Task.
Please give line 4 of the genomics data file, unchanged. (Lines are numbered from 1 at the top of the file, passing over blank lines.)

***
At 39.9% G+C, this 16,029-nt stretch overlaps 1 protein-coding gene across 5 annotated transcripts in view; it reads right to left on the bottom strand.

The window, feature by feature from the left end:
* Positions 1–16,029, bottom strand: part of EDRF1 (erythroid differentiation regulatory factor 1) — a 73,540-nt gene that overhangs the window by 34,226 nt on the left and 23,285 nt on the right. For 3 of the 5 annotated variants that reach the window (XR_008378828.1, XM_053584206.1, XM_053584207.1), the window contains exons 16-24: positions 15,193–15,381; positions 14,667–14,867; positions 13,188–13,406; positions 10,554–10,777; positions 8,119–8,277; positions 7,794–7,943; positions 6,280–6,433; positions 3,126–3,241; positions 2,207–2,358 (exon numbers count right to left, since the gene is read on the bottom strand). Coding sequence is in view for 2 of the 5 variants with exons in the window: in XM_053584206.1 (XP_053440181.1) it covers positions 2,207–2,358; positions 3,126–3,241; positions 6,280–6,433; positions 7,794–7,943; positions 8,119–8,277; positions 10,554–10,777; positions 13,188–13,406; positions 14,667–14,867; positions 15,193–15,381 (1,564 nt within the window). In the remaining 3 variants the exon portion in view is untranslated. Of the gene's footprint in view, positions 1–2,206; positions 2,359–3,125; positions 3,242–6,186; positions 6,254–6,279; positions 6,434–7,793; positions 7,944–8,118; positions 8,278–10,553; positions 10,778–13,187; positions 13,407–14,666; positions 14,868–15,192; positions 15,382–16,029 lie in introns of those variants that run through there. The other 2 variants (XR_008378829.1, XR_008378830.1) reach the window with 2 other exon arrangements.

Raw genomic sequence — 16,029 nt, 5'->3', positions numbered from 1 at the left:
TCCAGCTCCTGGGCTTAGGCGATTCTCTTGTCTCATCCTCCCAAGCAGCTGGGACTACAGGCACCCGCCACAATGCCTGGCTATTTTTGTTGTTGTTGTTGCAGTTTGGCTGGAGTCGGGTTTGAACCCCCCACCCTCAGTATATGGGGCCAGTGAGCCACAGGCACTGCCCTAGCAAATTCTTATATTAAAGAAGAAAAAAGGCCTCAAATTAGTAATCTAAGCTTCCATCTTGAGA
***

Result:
Raw genomic sequence — 16,029 nt, 5'->3', positions numbered from 1 at the left: